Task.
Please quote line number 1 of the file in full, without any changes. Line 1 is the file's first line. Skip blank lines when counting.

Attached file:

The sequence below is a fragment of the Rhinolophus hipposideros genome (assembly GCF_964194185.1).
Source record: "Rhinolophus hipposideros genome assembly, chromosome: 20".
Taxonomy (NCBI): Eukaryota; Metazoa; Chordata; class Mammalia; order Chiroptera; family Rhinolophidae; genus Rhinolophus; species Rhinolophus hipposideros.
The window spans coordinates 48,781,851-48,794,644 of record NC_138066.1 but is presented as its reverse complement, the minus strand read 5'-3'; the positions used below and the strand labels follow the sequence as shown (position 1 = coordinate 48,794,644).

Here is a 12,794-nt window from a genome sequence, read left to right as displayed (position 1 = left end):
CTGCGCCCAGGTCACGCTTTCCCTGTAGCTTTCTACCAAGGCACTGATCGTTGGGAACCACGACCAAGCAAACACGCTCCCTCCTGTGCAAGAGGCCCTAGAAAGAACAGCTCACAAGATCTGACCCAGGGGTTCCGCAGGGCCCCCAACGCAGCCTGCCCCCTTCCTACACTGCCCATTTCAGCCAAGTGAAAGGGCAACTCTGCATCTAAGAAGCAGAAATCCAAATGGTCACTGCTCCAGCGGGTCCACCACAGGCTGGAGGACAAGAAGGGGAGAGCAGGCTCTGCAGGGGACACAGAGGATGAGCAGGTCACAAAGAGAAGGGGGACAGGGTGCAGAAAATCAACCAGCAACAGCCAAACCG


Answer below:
The sequence below is a fragment of the Rhinolophus hipposideros genome (assembly GCF_964194185.1).